And finally, in our opinion, the facts that have been proved in court by the Coast Guard and by our Sakhalin environmental plaintiffs, could (and should) have led to a law suit by the Russian Prosecutor General’s office that would have seized and returned the illegally-captured whales to their rightful owners (i.e., the Russian government).  It is after all this very office that is charged with guarding the law and protecting state interests. And in this case, both Russian law and our state interests were seriously violated. Yet here have been no pertinent actions taken by the Prosecutor General’s office.

If these aforementioned government agencies had actually taken the necessary measures, then all of the inmates of this “Whale Jail” would have been freed long ago.  And the 205 million rubles (3.2 million dollars) that VNIRO used to pay the trading companies could have been spent on the full rehabilitation, safe transportation, and ultimate release of all the animals in places where there was the greatest chance of them re-uniting with their whale families.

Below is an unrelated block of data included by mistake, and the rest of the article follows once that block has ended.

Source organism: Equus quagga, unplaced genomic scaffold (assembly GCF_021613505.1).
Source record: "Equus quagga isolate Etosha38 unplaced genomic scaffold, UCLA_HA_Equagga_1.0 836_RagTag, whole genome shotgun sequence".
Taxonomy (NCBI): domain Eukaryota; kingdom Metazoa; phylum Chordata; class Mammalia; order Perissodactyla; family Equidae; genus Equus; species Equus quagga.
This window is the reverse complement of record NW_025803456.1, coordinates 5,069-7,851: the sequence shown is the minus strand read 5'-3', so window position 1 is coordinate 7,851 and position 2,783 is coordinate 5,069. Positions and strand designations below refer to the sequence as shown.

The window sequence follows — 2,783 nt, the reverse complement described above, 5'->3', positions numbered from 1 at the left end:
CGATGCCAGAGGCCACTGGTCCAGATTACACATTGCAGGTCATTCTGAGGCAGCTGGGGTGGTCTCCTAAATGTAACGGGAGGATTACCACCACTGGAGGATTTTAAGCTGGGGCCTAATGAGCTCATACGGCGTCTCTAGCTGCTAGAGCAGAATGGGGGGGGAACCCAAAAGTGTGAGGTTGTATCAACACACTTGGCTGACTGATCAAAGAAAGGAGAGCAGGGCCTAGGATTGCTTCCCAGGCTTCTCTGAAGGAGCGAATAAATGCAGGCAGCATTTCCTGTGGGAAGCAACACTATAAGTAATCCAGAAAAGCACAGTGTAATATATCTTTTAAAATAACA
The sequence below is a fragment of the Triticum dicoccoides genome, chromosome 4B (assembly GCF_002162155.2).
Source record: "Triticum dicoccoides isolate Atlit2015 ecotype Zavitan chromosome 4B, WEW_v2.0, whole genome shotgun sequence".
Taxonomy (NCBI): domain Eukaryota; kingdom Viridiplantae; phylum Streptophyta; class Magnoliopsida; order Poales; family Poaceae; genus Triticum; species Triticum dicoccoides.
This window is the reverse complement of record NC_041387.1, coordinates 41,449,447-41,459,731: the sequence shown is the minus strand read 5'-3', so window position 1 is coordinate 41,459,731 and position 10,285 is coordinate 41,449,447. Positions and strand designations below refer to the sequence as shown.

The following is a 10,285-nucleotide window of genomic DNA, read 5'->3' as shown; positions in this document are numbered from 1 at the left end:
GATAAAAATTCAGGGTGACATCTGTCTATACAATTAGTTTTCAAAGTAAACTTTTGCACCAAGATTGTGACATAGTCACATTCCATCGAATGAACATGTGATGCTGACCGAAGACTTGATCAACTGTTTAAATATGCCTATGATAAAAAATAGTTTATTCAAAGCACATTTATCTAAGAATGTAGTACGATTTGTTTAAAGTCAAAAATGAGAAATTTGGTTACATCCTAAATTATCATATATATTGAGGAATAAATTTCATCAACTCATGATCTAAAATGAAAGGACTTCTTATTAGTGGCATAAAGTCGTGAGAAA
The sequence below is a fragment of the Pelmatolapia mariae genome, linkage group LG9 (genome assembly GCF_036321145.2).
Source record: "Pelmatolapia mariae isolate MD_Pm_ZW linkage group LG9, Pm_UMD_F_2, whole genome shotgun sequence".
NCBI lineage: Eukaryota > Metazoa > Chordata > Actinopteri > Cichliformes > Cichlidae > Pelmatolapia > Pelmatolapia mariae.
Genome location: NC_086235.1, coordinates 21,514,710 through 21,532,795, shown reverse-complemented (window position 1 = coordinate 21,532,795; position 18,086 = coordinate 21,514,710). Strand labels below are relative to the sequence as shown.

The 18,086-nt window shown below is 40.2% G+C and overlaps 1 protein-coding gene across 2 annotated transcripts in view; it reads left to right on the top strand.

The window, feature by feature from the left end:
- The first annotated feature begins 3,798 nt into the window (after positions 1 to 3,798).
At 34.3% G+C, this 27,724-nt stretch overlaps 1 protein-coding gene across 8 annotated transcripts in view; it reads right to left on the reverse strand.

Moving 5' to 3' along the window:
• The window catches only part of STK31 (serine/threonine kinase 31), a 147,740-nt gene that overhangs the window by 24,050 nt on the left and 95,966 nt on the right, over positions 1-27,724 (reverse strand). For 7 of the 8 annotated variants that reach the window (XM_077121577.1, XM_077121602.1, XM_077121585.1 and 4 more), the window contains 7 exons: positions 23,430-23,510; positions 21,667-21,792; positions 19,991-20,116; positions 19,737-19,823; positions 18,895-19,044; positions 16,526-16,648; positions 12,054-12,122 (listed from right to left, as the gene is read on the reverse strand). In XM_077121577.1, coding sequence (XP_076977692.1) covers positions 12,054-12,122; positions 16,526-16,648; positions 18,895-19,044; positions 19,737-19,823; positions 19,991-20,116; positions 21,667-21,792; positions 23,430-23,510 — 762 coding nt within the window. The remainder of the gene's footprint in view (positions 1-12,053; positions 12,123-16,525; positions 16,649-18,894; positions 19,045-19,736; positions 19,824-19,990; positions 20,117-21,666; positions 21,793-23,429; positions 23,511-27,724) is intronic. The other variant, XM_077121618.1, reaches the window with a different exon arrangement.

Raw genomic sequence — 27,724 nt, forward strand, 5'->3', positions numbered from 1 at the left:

So the question is:  will the state authorities prove strong and courageous enough this week to finally take control of the illegally captured animals from the four capture companies?  And will they do it in time before the onset of the freezing winter weather in the region? In the end, it comes down to whether the government can convince the capture companies to go ahead and sign the release agreements.  The answer to all these questions will decide the fate of our 50 belugas, and whether they will be destined to another year of innocent suffering in the “Whale Jail.”